We weren't always such weenies.

When I was in high school, my friends and I would often go target shooting in the desert. Plinkin', we called it. On the way back home one day, I happened to be speeding, and was pulled over by a DPS officer. Now, imagine being a lone cop, walking up to a car full of rough, long haired teenagers who are armed to the teeth. Wanna know what he did? He gave me a warning, and left, telling us to, "stow those weapons before you blow your damn fool heads off" He was actually concerned for OUR safety.

Those days are long gone. Today, there would have been helicopters, SWAT teams, tanks, body cavity searches, and, of course, bloodshed. Cowardice makes just about every endeavor more dangerous.

Somewhere along the line, we came to believe that there is actually such a thing as a risk free existence. There isn't, nor should there be. That way lies extinction for the lot of us.

Certainly risk can be managed to a point, but once you go past it, you lose essential, hard-won liberties. You end up living in a very secure prison of your own making. There was a time when most people knew this, at least on some level, yet still had the courage to go on about their lives. Now, we are saturated in fear, with voices from every direction telling us what to fear, and just how afraid to be of it.

If we continue this course, we will end up as a nation populated by people who are conditioned from birth to keep their head down, and draw as little attention to themselves as possible. These are people who will never fail, because the consequences for failure will be so immediate, so great, and so permanent that no one will dare risk anything. NSA spying will no longer be a concern, because there won't be anything left worth spying on.

John Winkler was a brave man. A man who didn't hesitate to come to the aid of his neighbor. Had he lived, I think he would have eventually found that living among those with so much firepower, and so little courage to be a fate worse than death.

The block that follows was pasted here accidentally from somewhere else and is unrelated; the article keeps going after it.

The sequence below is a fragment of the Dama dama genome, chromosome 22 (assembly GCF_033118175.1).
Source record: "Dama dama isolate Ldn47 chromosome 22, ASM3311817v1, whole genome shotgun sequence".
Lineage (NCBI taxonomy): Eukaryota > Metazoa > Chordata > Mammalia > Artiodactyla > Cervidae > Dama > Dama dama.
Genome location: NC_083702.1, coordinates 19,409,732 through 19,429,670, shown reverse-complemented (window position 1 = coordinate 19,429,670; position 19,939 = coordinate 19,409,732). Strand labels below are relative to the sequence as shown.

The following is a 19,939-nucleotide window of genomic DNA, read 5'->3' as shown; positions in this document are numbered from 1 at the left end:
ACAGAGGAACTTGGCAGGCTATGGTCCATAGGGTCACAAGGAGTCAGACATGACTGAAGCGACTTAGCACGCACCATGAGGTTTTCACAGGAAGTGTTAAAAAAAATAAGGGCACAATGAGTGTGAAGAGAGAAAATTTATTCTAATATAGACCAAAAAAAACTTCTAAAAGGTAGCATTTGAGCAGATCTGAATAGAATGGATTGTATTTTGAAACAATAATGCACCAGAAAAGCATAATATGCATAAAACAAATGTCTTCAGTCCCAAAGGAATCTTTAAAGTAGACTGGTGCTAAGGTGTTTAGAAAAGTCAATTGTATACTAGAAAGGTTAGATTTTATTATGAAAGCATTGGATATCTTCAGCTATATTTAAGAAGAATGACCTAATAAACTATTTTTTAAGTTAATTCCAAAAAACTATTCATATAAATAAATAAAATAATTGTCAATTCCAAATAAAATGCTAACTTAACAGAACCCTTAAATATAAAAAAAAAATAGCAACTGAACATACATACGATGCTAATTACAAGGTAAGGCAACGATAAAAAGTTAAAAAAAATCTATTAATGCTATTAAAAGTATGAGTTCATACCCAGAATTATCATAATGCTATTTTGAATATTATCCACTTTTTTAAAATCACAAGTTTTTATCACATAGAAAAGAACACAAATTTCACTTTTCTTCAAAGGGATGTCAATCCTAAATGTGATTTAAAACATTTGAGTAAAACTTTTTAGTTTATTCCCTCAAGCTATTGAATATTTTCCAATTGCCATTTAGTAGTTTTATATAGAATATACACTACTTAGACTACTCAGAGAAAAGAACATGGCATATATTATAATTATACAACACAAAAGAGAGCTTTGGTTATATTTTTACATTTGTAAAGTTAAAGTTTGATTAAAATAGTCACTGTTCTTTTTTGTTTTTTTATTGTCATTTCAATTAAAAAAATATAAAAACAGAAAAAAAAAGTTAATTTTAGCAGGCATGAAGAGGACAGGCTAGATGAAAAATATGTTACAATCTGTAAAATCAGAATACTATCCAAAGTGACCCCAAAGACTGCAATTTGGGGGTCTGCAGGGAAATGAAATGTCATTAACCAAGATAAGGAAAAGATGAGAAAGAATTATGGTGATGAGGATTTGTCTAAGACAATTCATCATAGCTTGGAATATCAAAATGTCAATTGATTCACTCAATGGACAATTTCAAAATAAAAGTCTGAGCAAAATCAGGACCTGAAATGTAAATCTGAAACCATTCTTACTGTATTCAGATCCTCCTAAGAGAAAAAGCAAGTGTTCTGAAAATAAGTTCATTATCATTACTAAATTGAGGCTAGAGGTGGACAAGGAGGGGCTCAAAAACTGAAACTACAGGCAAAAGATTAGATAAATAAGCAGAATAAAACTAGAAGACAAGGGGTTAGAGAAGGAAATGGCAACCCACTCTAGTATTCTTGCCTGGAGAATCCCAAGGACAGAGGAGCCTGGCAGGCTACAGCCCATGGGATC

Whether it is the malice of Albuquerque, or the ineptitude of Los Angeles, the result ends up being the same.

Paying Up


A number of years ago, I did 2 1/2 years for what the state deemed a "non-dangerous, non-repetitive" crime. Upon my release, I was somewhat apprehensive as to how I might be accepted back into society, if at all. While in, I had heard horror stories. Many of the guards considered recidivism to be a foregone conclusion.

So I did a sort of experiment. Trying to get as varied a segment of the population as I could, I posted the details of my crime and punishment on a number of different internet forums (anonymously, of course), and asked people what they thought. The responses I got back where overwhelmingly negative. I expected that. I had, after all, broken the law.

What I didn't expect, was the venom associated with many of the responses. Up to, and including some disturbingly creative death threats. Those unwilling to take time out of their busy days to kill me themselves, asked that I take matters into my own hands, suggesting methods that I'm relatively certain are physically impossible.

At first, I was horrified. These were people who owned homes? Drove cars? Had jobs? Raised children? Yet these same people openly fantasized about killing me.

After the initial shock wore off, I was depressed for months afterward. If this was the response to my relatively mild trespass against society, what chance did anyone else have?